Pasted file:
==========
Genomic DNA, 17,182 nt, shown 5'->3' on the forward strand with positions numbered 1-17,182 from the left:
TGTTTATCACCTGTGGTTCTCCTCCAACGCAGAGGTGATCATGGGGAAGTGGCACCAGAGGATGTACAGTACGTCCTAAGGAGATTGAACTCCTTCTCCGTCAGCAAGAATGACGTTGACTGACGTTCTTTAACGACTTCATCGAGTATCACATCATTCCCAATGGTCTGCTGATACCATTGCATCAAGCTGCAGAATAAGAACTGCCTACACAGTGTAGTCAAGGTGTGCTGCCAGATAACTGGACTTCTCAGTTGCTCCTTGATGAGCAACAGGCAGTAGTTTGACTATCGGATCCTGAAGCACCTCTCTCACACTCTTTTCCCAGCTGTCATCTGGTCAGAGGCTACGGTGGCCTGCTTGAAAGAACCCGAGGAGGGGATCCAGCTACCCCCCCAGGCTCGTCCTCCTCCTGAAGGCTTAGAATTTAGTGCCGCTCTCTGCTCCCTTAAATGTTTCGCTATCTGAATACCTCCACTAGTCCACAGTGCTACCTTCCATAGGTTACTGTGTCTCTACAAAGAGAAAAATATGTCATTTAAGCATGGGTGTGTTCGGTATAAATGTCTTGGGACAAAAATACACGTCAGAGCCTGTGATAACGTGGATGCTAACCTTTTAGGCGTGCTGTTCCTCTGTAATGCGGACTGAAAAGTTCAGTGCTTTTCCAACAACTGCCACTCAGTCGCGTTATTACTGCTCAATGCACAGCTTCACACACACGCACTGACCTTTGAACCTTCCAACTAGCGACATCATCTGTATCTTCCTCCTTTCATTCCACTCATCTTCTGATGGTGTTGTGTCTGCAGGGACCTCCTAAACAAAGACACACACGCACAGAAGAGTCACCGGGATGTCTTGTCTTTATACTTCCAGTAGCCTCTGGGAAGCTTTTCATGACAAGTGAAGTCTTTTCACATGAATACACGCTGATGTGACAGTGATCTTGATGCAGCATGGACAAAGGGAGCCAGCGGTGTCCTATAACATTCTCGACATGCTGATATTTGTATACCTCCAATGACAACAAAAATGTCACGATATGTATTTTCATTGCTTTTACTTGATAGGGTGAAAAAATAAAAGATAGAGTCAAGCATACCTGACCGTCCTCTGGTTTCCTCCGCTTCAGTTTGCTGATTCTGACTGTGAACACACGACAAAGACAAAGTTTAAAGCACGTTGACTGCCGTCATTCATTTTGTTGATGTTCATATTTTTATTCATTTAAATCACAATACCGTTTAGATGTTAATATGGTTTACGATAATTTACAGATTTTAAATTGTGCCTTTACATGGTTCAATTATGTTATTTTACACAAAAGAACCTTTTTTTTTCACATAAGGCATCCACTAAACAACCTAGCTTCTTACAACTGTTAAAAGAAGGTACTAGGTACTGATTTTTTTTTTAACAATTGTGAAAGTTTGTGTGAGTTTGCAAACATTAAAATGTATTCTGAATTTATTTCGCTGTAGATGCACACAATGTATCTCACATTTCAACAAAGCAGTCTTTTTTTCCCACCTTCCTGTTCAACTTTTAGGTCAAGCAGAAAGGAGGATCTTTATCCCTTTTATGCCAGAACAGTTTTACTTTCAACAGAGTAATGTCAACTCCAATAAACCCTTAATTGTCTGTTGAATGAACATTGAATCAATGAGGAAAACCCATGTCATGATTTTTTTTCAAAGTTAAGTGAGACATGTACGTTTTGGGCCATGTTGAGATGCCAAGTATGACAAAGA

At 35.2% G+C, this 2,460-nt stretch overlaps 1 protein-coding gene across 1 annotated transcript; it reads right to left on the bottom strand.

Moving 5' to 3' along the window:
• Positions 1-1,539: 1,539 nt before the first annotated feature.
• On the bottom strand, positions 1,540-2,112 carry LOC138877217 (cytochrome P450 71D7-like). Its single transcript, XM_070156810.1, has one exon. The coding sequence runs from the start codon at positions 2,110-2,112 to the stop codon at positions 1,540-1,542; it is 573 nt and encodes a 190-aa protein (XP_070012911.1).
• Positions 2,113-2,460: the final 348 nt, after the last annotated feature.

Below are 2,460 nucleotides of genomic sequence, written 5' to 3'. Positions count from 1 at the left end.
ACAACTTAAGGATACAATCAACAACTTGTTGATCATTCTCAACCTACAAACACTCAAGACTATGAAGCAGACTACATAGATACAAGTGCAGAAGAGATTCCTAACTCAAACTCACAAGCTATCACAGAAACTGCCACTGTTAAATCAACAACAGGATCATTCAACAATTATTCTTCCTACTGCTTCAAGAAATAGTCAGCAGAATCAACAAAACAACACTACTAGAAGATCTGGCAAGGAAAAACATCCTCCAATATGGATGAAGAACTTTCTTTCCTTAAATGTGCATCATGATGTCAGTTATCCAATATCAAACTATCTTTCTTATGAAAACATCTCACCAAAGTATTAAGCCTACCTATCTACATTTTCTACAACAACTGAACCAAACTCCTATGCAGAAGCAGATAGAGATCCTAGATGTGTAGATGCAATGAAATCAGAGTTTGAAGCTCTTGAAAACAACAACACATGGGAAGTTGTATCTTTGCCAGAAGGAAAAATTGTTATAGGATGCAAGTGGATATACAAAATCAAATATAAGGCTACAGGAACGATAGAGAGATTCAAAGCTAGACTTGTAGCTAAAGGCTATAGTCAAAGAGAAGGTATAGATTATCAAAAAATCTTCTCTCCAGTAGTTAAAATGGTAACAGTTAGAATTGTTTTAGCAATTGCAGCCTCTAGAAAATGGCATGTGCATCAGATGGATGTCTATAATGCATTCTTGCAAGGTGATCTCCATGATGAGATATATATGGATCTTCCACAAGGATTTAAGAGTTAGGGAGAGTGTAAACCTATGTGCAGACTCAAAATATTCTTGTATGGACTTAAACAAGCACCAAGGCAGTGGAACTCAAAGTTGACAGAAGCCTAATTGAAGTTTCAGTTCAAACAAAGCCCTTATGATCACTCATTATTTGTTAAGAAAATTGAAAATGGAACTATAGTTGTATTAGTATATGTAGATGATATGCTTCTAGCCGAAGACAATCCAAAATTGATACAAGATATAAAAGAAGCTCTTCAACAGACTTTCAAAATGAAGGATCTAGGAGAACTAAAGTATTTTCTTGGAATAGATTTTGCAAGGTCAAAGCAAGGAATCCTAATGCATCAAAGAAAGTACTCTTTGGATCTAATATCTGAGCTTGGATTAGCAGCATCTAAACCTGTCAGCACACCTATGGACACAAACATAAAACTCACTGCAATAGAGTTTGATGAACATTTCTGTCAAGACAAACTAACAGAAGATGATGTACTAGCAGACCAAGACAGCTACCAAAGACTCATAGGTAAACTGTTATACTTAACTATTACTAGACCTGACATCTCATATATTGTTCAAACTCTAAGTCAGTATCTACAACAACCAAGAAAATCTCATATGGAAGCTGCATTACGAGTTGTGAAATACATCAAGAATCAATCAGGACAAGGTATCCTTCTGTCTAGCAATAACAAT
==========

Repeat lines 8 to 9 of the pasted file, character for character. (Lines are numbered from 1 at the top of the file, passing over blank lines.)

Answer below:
Below are 2,460 nucleotides of genomic sequence, written 5' to 3'. Positions count from 1 at the left end.
ACAACTTAAGGATACAATCAACAACTTGTTGATCATTCTCAACCTACAAACACTCAAGACTATGAAGCAGACTACATAGATACAAGTGCAGAAGAGATTCCTAACTCAAACTCACAAGCTATCACAGAAACTGCCACTGTTAAATCAACAACAGGATCATTCAACAATTATTCTTCCTACTGCTTCAAGAAATAGTCAGCAGAATCAACAAAACAACACTACTAGAAGATCTGGCAAGGAAAAACATCCTCCAATATGGATGAAGAACTTTCTTTCCTTAAATGTGCATCATGATGTCAGTTATCCAATATCAAACTATCTTTCTTATGAAAACATCTCACCAAAGTATTAAGCCTACCTATCTACATTTTCTACAACAACTGAACCAAACTCCTATGCAGAAGCAGATAGAGATCCTAGATGTGTAGATGCAATGAAATCAGAGTTTGAAGCTCTTGAAAACAACAACACATGGGAAGTTGTATCTTTGCCAGAAGGAAAAATTGTTATAGGATGCAAGTGGATATACAAAATCAAATATAAGGCTACAGGAACGATAGAGAGATTCAAAGCTAGACTTGTAGCTAAAGGCTATAGTCAAAGAGAAGGTATAGATTATCAAAAAATCTTCTCTCCAGTAGTTAAAATGGTAACAGTTAGAATTGTTTTAGCAATTGCAGCCTCTAGAAAATGGCATGTGCATCAGATGGATGTCTATAATGCATTCTTGCAAGGTGATCTCCATGATGAGATATATATGGATCTTCCACAAGGATTTAAGAGTTAGGGAGAGTGTAAACCTATGTGCAGACTCAAAATATTCTTGTATGGACTTAAACAAGCACCAAGGCAGTGGAACTCAAAGTTGACAGAAGCCTAATTGAAGTTTCAGTTCAAACAAAGCCCTTATGATCACTCATTATTTGTTAAGAAAATTGAAAATGGAACTATAGTTGTATTAGTATATGTAGATGATATGCTTCTAGCCGAAGACAATCCAAAATTGATACAAGATATAAAAGAAGCTCTTCAACAGACTTTCAAAATGAAGGATCTAGGAGAACTAAAGTATTTTCTTGGAATAGATTTTGCAAGGTCAAAGCAAGGAATCCTAATGCATCAAAGAAAGTACTCTTTGGATCTAATATCTGAGCTTGGATTAGCAGCATCTAAACCTGTCAGCACACCTATGGACACAAACATAAAACTCACTGCAATAGAGTTTGATGAACATTTCTGTCAAGACAAACTAACAGAAGATGATGTACTAGCAGACCAAGACAGCTACCAAAGACTCATAGGTAAACTGTTATACTTAACTATTACTAGACCTGACATCTCATATATTGTTCAAACTCTAAGTCAGTATCTACAACAACCAAGAAAATCTCATATGGAAGCTGCATTACGAGTTGTGAAATACATCAAGAATCAATCAGGACAAGGTATCCTTCTGTCTAGCAATAACAAT